Rudyard Kipling

BookRudyard Kipling

Rudyard Kipling

Writers and Their Work


January 1st, 2008



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Rudyard Kipling was a Victorian and an early modernist, a disciplinarian imperialist who sympathised with children and outlaws, a globe-trotter who mythologised ‘Old England’, and a world-famous author whom intellectuals despised. The central theme of this book is the way his work and its reception are both fissured and energised by these contradictions. This thorough study initially discusses Kipling’s ambivalent knowing attitude to unknowable otherness, his rhetorical imitations of Indian and demotic vernaculars, his work ethic and ideal of imperialist masculinity, thus contextualising the central discussion of his masterpiece Kim which, almost uniquely, takes Indian otherness as a source of pleasure not anxiety. Jan Montefiore describes Kipling as a writer on the cusp of modernity, examining how his fiction and poetry engaged with radio, cinema and air travel, how his poetry anticipated and influenced the subversive uncertainties of modernism, and how his post-war contributions to the literature of mourning undermined their own overt traditionalism.

Author Information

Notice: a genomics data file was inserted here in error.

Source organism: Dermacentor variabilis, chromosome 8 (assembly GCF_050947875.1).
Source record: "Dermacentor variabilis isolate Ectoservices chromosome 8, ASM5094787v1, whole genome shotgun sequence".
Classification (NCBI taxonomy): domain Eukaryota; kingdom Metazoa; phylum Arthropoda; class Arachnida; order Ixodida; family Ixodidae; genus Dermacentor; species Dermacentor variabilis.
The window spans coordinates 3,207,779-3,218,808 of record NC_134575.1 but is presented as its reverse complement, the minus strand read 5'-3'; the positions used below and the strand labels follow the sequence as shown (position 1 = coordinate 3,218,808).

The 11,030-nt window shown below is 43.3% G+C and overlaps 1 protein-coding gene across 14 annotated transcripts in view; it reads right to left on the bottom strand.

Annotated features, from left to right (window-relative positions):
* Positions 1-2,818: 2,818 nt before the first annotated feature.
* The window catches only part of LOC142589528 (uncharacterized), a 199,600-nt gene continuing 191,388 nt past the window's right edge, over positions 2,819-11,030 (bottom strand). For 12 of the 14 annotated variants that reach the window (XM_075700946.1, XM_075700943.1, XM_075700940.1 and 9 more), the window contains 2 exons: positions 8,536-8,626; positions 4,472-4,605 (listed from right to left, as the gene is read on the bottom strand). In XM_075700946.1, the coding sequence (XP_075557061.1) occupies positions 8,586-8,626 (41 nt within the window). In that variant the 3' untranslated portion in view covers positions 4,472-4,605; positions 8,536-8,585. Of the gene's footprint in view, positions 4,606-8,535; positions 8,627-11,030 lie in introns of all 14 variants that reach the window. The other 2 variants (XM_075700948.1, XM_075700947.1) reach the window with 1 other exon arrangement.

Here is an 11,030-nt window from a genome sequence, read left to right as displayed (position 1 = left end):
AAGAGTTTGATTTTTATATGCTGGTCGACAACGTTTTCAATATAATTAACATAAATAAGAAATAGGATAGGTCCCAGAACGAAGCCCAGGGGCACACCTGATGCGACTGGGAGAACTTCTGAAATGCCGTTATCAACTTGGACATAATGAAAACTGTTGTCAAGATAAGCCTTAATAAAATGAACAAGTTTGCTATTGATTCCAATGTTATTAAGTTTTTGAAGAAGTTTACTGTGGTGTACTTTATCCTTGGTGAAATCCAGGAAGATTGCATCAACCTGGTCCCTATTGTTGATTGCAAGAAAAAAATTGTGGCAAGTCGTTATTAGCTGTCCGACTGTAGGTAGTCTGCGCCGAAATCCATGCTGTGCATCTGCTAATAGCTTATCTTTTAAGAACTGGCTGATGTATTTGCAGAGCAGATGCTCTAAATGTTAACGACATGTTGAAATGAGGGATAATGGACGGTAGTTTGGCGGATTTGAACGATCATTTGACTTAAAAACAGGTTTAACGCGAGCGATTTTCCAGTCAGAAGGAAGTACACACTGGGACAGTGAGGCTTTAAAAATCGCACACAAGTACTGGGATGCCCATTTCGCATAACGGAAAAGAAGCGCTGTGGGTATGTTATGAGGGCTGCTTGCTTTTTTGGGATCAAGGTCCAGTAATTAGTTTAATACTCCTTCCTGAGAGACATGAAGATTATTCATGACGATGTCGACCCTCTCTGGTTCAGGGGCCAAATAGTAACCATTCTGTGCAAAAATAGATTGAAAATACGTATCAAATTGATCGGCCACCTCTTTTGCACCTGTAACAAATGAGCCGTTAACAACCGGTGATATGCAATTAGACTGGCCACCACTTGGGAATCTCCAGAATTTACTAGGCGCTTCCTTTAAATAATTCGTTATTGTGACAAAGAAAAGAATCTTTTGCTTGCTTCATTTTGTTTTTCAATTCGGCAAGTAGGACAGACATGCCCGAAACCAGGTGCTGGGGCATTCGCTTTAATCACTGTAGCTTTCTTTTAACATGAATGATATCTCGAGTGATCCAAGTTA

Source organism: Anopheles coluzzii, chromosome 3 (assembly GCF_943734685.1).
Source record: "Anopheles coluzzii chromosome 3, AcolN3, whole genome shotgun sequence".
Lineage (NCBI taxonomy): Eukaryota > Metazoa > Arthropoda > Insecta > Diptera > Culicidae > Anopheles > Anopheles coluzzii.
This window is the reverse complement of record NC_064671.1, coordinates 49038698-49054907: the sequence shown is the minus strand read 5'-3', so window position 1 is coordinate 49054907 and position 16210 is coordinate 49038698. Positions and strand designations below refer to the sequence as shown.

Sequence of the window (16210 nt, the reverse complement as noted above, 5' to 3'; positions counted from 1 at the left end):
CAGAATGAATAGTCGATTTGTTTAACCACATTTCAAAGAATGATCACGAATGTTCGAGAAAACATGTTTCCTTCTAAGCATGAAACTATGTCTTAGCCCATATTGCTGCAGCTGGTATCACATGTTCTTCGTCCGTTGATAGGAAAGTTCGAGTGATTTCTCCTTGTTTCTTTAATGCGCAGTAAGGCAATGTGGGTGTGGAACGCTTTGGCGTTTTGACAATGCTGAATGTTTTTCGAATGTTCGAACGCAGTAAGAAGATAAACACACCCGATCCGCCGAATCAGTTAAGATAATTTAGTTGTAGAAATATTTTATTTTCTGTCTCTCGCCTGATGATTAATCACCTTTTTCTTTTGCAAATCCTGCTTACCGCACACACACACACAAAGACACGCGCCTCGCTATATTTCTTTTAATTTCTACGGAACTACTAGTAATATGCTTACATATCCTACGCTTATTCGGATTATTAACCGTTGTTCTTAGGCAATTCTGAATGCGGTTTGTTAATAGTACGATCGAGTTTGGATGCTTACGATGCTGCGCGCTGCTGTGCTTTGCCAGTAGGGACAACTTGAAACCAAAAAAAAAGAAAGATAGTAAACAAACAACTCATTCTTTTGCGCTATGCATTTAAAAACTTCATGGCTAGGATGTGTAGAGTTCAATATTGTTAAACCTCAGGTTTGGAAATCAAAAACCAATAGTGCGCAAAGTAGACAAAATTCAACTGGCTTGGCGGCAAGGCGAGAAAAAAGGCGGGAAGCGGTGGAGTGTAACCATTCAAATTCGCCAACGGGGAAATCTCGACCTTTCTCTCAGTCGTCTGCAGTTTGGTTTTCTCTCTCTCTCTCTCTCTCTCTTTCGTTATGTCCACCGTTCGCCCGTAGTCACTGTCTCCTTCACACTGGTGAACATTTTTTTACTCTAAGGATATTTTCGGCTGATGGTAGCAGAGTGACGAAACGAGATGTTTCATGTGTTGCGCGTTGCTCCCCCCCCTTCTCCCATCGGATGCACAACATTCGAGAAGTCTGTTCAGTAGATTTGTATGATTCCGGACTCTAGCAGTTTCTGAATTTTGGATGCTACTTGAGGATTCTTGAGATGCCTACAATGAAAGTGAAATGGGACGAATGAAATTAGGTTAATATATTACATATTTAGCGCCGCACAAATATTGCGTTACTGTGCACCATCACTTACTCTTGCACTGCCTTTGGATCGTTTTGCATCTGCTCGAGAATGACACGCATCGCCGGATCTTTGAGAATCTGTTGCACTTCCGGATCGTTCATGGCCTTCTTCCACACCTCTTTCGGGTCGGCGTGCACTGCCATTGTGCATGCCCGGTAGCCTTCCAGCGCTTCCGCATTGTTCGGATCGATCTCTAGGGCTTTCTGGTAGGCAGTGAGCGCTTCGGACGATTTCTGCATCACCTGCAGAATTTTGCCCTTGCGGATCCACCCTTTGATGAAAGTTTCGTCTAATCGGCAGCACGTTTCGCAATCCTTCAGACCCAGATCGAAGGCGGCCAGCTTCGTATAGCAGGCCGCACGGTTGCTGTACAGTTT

Jan Montefiore teaches English Literature at the University of Kent. Publications include: Men and Women Writers of the 1930s: The Dangerous Flood of History, Routledge (1996) and Arguments of Heart and Mind: Selected Essays 1977-2000, Manchester University Press (2002).

Table of Contents

Table of Contents
Section TitlePagePrice
Half Title2
Title Page4
Biographical Outline10
A divided writer16
Divided readers25
1 Kipling in India: Knowing the Unknowable32
The knowing writer32
The unknowable abyss38
2 Imagining a Language: Kipling’s Vernaculars47
Indian vernaculars: familiarizing the foreign47
Demotic vernacular57
3 The Day’s Work63
Kipling and the poetry of work63
The night when no man can work74
4 Being a Man80
Animal versus man92
5 Kim96
A colonial fiction96
An Indian paradise110
6 Kipling’s Poetry: Victorian to Modernist: ‘He Do The Police In Different Voices’119
Ambiguous conservatism119
Kipling’s modernism128
7 Communications, Modernity and Power138
Kipling and machinery138
Machines and ghosts148
8 Kipling in the Great War: Mourning and Modernity158
Mourning and tradition158
Grieving and modernity166
9 Epilogue: The Final Years175
Select Bibliography192